As hard as it may seem, there’s not to much to it. Operating a sluice is as easy as you want to make it. There are only two requirements to operate a sluice. First, running water, second, gold bearing ground.
In order to get enough running water, it may be necessary to raise the level of the water, with a dam. Once a supply of water is available, you are good to go. I pick a spot where the water is already flowing down hill. Build a small dam from both sides, using large rocks. Fill any leaking sections with gravel or dirt. The final part, the last piece has to be done quickly, using fine material. Build a ramp that the sluice will rest on, if you can’t get this in place as the last part of the dam, build it first, then block off the last part of the dam. Let the water rise and flow through your sluice.
Your sluice is working if the water is jumping through the riffles, as in the photo above. Throw some gravel into the sluice, watching how it moves through. If the gravel doesn’t move through the sluice, one there is not enough water flow, or two, there is not enough fall on the sluice. Lack of water can be solved by giving the sluice more fall. If you have to dig a hole or raise your dam height to get more fall, do it.
Other problems you may encounter with your sluice: Gravel staying on one side of the sluice only. Use a rock under the bottom of the sluice, one either side, use them to raise or lower a side to balance the sluice. Gravel or water building up at the bottom of the sluice, the same two rocks used to balance the sluice can be used to raise the bottom of the sluice up out of the water, to allow the end of the sluice to clear.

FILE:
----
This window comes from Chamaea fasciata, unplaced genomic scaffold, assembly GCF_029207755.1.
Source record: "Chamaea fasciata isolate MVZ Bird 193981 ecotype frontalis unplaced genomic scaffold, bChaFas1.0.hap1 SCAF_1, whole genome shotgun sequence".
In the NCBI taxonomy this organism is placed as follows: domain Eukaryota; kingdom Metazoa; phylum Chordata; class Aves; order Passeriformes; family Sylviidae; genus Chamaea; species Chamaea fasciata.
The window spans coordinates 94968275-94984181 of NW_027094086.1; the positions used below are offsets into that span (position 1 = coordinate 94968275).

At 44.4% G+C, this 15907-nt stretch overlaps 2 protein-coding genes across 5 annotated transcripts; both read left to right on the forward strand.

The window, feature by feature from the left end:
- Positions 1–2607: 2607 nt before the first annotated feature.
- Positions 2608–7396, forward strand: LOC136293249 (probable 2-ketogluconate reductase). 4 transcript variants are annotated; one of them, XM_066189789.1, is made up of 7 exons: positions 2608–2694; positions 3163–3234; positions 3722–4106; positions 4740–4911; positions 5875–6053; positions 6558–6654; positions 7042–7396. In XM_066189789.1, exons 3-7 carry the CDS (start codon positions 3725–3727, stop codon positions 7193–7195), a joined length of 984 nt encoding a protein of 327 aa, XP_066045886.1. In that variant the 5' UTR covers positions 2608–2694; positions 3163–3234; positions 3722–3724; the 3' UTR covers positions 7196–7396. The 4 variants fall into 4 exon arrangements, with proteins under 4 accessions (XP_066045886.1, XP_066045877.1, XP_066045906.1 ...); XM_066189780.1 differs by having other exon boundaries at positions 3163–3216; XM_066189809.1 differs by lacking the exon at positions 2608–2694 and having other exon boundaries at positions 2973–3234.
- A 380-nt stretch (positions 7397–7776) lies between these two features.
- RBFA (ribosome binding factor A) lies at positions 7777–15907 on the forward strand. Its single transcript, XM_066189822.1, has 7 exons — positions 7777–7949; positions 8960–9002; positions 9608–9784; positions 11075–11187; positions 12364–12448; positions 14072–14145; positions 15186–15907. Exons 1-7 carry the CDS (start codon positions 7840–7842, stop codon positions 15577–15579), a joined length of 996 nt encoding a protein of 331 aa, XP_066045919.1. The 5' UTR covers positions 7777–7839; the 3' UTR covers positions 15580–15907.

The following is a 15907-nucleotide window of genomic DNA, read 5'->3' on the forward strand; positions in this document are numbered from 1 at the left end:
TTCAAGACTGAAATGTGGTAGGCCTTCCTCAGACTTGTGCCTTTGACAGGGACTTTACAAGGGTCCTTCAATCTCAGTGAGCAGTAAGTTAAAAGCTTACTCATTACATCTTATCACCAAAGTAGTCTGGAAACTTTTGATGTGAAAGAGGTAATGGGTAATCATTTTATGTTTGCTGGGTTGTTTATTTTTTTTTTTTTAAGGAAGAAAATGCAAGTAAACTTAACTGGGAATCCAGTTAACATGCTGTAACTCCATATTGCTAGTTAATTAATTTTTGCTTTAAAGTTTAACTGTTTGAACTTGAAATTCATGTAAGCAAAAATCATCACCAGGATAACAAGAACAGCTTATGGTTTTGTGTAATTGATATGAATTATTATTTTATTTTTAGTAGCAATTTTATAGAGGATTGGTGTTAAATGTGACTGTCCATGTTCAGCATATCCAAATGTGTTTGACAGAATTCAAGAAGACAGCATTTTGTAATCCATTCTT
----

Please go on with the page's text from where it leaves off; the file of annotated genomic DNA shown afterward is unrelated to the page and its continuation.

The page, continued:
The general rule of thumb of one inch drop, for each foot of length, is bullshit. If you get trapped by that rule, your sluice will never work. Here’s proof, high bankers, same basic principle, nearly all have a bigger fall that one inch per foot of length.
There can be an advantage to classifying the gold bearing material you want to run through your sluice, mostly in the removal of larger rocks. Take the time to enjoy what you are doing. Gold is a adrenaline rush. When you first see shining yellow grains or flakes in the sluice, that can make you stop for a moment, make the heart race. Is it the same sort of rush you get when jumping out of a plane or off a cliff, maybe, sure makes you feel good.
A sniffer bottle is the best way to remove the gold from your sluice, take all the visible pieces, leaving the sluice in place, so as not to have to reset the sluice and jiggle the water flow again. After all you have just got it working right.
Are you worried, that you are losing gold, don’t be. Having watched a lot of gold mining shows from the United States, it’s obvious that you can run your sluice all day without losing a single speck of gold. These shows continually run there sluices for up to a week, without cleaning out the sluice boxes.
The concentrates from your sluice will be about the equivalent of a large pan full of fine gravel. The sluice should be dismantled, and washed down into a large tub, then the concentrates panned out. Feel free to pan your concentrates twice or more to make sure you get all the gold. How much gold you fine depends on how much gravel you move and how rich it is.